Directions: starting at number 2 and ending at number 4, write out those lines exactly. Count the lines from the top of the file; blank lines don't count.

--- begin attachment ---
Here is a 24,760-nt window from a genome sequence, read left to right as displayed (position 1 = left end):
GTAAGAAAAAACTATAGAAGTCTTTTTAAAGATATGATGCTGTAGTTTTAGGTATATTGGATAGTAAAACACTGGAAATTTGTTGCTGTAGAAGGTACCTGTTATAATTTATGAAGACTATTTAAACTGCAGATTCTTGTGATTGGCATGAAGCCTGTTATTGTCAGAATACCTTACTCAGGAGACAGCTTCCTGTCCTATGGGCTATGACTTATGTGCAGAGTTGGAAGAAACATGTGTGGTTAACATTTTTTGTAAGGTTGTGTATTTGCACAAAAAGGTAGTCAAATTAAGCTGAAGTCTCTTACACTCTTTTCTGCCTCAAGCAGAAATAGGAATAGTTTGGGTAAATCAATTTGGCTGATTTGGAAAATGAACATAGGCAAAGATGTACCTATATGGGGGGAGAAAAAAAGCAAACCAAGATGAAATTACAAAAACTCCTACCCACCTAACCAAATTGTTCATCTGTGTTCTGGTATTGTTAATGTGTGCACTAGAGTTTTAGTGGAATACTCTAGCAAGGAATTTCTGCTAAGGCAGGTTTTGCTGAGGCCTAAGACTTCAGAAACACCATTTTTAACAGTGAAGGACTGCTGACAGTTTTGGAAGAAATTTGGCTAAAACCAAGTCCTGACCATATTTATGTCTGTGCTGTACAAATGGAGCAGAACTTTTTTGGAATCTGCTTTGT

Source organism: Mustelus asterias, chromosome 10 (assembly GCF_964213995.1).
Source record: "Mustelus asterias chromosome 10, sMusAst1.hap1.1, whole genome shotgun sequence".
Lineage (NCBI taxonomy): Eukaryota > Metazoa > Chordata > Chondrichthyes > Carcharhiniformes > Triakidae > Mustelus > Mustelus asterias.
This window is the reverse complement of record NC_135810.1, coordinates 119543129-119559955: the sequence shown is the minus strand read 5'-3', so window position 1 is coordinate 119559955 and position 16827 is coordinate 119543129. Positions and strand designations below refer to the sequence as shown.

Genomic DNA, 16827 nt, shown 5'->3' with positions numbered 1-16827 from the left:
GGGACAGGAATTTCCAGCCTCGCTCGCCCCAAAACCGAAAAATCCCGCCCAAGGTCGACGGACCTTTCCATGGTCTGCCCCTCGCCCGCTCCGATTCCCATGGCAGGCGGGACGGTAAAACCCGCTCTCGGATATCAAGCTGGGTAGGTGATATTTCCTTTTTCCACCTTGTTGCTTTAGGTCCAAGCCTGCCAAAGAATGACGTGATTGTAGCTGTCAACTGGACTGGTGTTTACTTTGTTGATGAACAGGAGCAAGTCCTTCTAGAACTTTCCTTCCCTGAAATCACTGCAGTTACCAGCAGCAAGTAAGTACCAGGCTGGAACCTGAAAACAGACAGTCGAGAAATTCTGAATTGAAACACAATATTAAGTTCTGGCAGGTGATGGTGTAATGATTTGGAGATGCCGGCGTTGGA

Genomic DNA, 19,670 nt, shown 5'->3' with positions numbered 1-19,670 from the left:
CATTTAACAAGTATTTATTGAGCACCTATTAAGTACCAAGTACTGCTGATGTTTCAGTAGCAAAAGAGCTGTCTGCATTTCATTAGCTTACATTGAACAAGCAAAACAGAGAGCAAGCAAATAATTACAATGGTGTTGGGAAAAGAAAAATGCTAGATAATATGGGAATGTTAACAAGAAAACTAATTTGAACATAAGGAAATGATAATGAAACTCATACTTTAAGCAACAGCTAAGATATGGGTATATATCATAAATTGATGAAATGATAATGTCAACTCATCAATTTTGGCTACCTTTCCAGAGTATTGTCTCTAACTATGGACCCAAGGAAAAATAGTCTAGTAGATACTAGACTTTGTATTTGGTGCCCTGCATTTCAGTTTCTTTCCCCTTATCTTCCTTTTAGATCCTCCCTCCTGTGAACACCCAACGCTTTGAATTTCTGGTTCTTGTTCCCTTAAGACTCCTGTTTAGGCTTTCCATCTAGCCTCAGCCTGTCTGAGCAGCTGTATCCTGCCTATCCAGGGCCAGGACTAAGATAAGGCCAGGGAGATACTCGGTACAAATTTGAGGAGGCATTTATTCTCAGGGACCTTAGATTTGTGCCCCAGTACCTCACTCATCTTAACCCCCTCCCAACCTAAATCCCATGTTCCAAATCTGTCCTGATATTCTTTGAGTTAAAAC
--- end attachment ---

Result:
GTAAGAAAAAACTATAGAAGTCTTTTTAAAGATATGATGCTGTAGTTTTAGGTATATTGGATAGTAAAACACTGGAAATTTGTTGCTGTAGAAGGTACCTGTTATAATTTATGAAGACTATTTAAACTGCAGATTCTTGTGATTGGCATGAAGCCTGTTATTGTCAGAATACCTTACTCAGGAGACAGCTTCCTGTCCTATGGGCTATGACTTATGTGCAGAGTTGGAAGAAACATGTGTGGTTAACATTTTTTGTAAGGTTGTGTATTTGCACAAAAAGGTAGTCAAATTAAGCTGAAGTCTCTTACACTCTTTTCTGCCTCAAGCAGAAATAGGAATAGTTTGGGTAAATCAATTTGGCTGATTTGGAAAATGAACATAGGCAAAGATGTACCTATATGGGGGGAGAAAAAAAGCAAACCAAGATGAAATTACAAAAACTCCTACCCACCTAACCAAATTGTTCATCTGTGTTCTGGTATTGTTAATGTGTGCACTAGAGTTTTAGTGGAATACTCTAGCAAGGAATTTCTGCTAAGGCAGGTTTTGCTGAGGCCTAAGACTTCAGAAACACCATTTTTAACAGTGAAGGACTGCTGACAGTTTTGGAAGAAATTTGGCTAAAACCAAGTCCTGACCATATTTATGTCTGTGCTGTACAAATGGAGCAGAACTTTTTTGGAATCTGCTTTGT

Source organism: Mustelus asterias, chromosome 10 (assembly GCF_964213995.1).
Source record: "Mustelus asterias chromosome 10, sMusAst1.hap1.1, whole genome shotgun sequence".